Chicago Police Department Overwhelmingly Rejects Use Of Force Limitations Recommended By Community Groups

Black Lives Matter activists are calling the process a "sham."

The Chicago Police Department has rejected 150 proposed changes to its use of force policies recommended by a community working group that met weekly for months to help update the department’s rules on when and how officers can shoot their guns, deploy tasers or use their batons. The department has accepted only five suggestions from the group.

The working group is comprised of 34 members, including activists, civil rights leaders and politicians, who met for three hours every week since June, the Chicago Tribune reports. It was part of an effort by the police department to "increase community participation in policymaking, as required by the court-enforced police reform plan known as a consent decree."

Now, members of the working group are calling the entire process a “sham.”

Working group member Amika Tendaji, who is an organizer with Black Lives Matter Chicago, called the department’s adoption of just five recommendations, “ridiculous.”

“I am in no way satisfied,” Tendaji said. “The spirit of what the working group tried to come up with is that police should have a stronger duty than the average Chicagoan to not hurt people, to not shoot people and to not beat people.”

The changes accepted by CPD’s “executive steering committee” which is made up of the most senior leadership at the Police Department, are largely focused on the language used in the policy, including changing the word “subject” to “person” in the use of force policy.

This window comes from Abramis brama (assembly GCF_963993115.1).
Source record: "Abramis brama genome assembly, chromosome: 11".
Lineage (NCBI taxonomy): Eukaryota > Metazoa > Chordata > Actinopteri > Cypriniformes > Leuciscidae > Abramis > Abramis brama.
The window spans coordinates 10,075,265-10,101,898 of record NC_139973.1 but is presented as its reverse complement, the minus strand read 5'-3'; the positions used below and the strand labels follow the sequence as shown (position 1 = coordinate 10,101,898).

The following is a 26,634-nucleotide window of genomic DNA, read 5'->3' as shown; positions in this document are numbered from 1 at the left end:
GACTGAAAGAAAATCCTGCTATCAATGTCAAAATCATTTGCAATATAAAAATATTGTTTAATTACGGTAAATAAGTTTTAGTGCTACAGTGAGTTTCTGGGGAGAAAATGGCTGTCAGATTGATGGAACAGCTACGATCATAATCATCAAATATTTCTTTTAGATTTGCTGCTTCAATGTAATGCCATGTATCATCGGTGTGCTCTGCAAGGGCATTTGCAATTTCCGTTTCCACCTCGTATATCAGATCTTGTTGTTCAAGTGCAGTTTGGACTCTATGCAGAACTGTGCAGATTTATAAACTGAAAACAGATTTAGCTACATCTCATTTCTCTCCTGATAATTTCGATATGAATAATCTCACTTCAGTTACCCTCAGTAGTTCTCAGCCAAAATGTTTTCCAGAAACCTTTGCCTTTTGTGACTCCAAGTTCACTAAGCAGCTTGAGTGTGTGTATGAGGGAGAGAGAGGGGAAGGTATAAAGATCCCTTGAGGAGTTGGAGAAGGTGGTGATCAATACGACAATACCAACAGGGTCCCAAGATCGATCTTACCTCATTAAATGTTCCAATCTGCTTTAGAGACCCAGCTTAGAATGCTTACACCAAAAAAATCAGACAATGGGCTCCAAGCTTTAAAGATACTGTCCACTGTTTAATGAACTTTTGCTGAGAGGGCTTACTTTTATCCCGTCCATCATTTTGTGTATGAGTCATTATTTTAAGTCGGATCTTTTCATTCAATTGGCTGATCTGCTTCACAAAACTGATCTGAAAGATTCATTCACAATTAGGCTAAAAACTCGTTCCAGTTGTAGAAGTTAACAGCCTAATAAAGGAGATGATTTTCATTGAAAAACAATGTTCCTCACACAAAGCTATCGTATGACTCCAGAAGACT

Chicago Police Department Deputy Chief Ernest Cato defended the changes, saying they would send clear messages to officers.

“You’re taking the word subject out and you’re making it a person. We’re now humanizing that individual, who you’re encountering … so I think that’s huge,” Cato, co-chair of the working group, said. “Now, when every police officer has to write a report, they’re going to say that person, not … that subject, but that person, that human being.”

Among the changes that were rejected, some focused on not allowing officers to carry weapons in certain situations or restricting when officers were allowed to draw their guns. The department also rejected recommendations that the city ban chokeholds, limit when tasers can be used and require that all force be used only as a tactic of last resort.

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